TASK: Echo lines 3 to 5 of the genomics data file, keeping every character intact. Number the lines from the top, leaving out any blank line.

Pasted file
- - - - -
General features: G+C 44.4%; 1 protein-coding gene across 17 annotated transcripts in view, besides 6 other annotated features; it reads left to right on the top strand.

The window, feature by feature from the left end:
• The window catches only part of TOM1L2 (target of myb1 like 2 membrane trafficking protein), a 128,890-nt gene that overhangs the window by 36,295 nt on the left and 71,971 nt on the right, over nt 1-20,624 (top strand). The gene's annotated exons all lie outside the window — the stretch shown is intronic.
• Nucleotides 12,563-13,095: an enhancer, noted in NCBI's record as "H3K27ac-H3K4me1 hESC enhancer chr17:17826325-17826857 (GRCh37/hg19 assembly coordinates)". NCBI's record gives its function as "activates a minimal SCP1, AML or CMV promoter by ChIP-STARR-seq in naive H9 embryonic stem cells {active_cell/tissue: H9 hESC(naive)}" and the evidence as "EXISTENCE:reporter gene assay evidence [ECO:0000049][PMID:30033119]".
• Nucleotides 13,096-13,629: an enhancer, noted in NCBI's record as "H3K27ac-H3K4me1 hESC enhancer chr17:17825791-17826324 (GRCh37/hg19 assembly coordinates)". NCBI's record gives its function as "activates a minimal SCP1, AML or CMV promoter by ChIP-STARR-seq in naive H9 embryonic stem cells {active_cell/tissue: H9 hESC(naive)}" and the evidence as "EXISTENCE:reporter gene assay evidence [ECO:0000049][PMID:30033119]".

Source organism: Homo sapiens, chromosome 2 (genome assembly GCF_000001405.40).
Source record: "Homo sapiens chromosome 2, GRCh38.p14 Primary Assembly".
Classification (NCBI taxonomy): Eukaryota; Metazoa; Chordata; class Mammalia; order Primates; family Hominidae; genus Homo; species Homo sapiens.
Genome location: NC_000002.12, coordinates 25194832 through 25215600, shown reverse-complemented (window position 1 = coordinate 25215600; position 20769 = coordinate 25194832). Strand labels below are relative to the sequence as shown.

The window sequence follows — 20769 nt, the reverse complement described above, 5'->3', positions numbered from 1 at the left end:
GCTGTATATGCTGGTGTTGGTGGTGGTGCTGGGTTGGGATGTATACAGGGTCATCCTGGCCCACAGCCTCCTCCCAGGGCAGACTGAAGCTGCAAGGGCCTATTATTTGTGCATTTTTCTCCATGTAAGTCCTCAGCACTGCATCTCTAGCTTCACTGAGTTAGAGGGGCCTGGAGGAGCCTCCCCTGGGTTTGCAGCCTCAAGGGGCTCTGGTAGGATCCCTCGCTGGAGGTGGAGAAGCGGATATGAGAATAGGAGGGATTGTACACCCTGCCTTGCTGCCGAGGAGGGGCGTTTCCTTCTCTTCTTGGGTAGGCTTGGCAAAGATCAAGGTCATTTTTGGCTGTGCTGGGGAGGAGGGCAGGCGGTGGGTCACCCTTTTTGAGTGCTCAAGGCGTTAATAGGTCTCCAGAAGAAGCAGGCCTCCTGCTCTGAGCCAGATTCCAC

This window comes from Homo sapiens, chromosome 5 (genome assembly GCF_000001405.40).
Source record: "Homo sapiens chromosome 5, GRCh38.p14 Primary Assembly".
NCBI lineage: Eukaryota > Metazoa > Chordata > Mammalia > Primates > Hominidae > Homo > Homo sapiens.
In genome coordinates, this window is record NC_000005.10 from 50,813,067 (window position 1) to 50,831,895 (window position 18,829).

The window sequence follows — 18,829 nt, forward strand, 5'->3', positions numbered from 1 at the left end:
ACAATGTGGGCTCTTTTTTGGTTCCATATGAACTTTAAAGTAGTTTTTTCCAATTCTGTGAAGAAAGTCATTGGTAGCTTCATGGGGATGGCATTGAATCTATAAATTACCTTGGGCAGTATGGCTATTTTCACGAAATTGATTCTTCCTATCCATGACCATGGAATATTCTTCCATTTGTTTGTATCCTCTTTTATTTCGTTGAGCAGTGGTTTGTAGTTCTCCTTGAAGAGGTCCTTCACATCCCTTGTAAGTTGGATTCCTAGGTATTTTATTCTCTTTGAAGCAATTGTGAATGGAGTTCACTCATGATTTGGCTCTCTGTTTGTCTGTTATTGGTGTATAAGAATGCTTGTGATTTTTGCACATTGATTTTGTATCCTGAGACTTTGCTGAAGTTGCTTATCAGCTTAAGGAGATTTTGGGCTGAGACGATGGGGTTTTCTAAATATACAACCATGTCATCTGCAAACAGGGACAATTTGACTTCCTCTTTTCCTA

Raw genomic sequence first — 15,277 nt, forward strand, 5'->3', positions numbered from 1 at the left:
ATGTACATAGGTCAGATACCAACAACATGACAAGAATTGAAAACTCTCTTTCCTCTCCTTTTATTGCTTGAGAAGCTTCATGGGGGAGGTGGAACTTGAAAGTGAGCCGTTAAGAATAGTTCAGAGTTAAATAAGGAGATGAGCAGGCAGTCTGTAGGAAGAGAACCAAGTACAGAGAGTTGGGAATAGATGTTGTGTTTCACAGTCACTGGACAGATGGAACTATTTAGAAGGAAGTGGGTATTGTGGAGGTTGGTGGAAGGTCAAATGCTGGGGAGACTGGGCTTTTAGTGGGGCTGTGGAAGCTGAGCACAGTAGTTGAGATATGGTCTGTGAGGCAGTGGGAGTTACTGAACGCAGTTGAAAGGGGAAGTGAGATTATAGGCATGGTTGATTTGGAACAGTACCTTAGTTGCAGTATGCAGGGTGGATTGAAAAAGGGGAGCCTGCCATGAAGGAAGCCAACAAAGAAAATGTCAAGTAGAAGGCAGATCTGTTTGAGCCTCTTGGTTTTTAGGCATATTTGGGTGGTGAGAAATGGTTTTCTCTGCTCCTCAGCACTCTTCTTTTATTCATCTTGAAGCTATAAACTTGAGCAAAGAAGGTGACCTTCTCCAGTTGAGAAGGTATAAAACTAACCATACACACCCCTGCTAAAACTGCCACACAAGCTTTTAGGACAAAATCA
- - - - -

• The window catches only part of TOM1L2 (target of myb1 like 2 membrane trafficking protein), a 128,890-nt gene that overhangs the window by 36,295 nt on the left and 71,971 nt on the right, over nt 1-20,624 (top strand). The gene's annotated exons all lie outside the window — the stretch shown is intronic.
• Nucleotides 12,563-13,095: an enhancer, noted in NCBI's record as "H3K27ac-H3K4me1 hESC enhancer chr17:17826325-17826857 (GRCh37/hg19 assembly coordinates)". NCBI's record gives its function as "activates a minimal SCP1, AML or CMV promoter by ChIP-STARR-seq in naive H9 embryonic stem cells {active_cell/tissue: H9 hESC(naive)}" and the evidence as "EXISTENCE:reporter gene assay evidence [ECO:0000049][PMID:30033119]".
• Nucleotides 13,096-13,629: an enhancer, noted in NCBI's record as "H3K27ac-H3K4me1 hESC enhancer chr17:17825791-17826324 (GRCh37/hg19 assembly coordinates)". NCBI's record gives its function as "activates a minimal SCP1, AML or CMV promoter by ChIP-STARR-seq in naive H9 embryonic stem cells {active_cell/tissue: H9 hESC(naive)}" and the evidence as "EXISTENCE:reporter gene assay evidence [ECO:0000049][PMID:30033119]".